Sadly where there is money involved there are unsavoury people who look to take advantage. If you feel you have been the victim of pension fraud and have lost money from your pension then we advise you to speak to a professional who can manage your claim properly.

Time Limiting Pressure

Very often, pension fund fraudsters will look to glean your trust and then twist the knife. They may mention that these “excellent investment opportunities” are time-limited and filling up quickly.

The idea is simple, place more pressure on the pension fund holder to transfer their assets without an in-depth period of reflection. Don’t fall for it!

Mysterious Contact Details

Rather bizarrely, many of these fraudulent pension fund advisers will refuse to give direct contact details so that you can call them. You may also find rather vague contact details on their website and perhaps a PO Box pickup address.

Aside from the fact they don’t want you to contact them, leaving them to disappear with your assets, this can also add to the pressure to sign up.

How Often Should I Review My Pension Fund?

For some reason, people seem to review their savings, investments, insurance policies, and pension funds at different times. In reality, all of your financial assets, including mortgages, personal loans, etc., should be considered as an overall package as opposed to separate financial entities.

For example, if you saw an increase in your salary and were considering pension fund options, you may decide to increase contributions. However, if at the same time, you were also reviewing your personal loan/credit card debt, often high interest, you may find a better use for your additional capital. Can you see what we mean?

Summary

Whether you are legally obliged to take advice about a pension fund transfer or seek it on a voluntary basis, it makes no sense to transfer without advice. You should approach a regulated financial adviser, thereby offering you a degree of protection and ensuring that they abide by the regulations.

You wouldn’t carry out an MOT on your car without experience, so why would you look to transfer your pension fund if this was not your area of expertise?

How Can Money Savings Advice Help You With Making a Mis-Sold Pension Claim?

Here at Money Savings Advice, we have partnered with some of the UK’s leading Financial Claims management companies. They have already helped thousands of people claim compensation for a mis-sold pension and they can do the same for you.

Choosing an independent claims management company means they won’t proceed with a claim unless they are sure it is in your best interests. They are also regulated by the FCA, which gives you an additional layer of protection.

If you would like to speak to one of these claim management companies who can help you make a compensation claim, then click on the below and answer the very simple questions.

Money Savings Advice Author Mark Benson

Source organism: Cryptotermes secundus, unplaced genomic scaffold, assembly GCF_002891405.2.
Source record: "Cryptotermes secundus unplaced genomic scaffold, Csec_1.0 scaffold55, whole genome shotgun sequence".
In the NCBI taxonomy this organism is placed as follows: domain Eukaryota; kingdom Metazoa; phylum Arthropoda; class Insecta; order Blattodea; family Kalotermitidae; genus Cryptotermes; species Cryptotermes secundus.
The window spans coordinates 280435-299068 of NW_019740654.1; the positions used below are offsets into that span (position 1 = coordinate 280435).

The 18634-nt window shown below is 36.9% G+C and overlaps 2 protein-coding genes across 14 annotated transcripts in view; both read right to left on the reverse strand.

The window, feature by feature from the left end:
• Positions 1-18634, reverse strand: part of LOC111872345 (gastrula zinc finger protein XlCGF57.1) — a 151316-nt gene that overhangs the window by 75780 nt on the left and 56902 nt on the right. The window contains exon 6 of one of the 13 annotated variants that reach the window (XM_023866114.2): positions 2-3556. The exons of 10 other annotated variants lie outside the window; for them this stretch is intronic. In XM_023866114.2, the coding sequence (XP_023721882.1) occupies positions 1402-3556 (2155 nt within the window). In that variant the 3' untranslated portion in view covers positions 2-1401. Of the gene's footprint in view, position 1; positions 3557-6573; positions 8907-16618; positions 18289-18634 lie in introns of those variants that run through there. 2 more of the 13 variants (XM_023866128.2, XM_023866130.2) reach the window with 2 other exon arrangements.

Mark Benson

Mark has been writing professionally for over ten years for the financial sector. Having started in the financial world as a stock-broker in central London and then moving to equities trader Mark is one of our senior financial writers who has a vast knowledge of multiple financial sectors.

How does Money Savings Advice work

Money Savings Advice is an independent editorial company providing detailed information about numerous financial niches with the aim of helping consumers make informed financial decisions. We aim to provide hints, tips and techniques to help you make your money work for you. However, we are not perfect, and we accept no liability if anything we write about goes wrong.

  • The information detailed on Money Savings Advice does not constitute financial advice. It is always advised to do your own research to make sure the product/solution we write about fits your circumstances.
  • The aim of Money Savings Advice is to match you with a financial advisor, claims management company or another financial service company that can help you with your financial needs.
  • Money Savings Advice aim to provide the most up to date and accurate information about all financial subjects, and as such we sometimes link to other websites, but we (Money Savings Advice) can’t be responsible for their content.
  • Money Savings Advice is independent and not linked to any financial company.

 

Who are Money Savings Advice

Money Savings Advice is a trading name of RMM Digital Publishing Ltd. Registered trading address, First Floor, 85 Great Portland Street, London, W1W 7LT. Trading in England and Wales, company number 11550143 with data protection number ZA747669.

Money Savings Advice is a trading style of Consumer Credit Justice Ltd.

Consumer Credit Justice Limited is authorised and regulated by the Financial Conduct Authority, Reference 834486. We are regulated by the FCA in respect to claims management activities.

You do not need to use the services of Consumer Credit Justice, or any other claims management company, to make a claim. You are free to choose an independent solicitor of your choice.

Back to top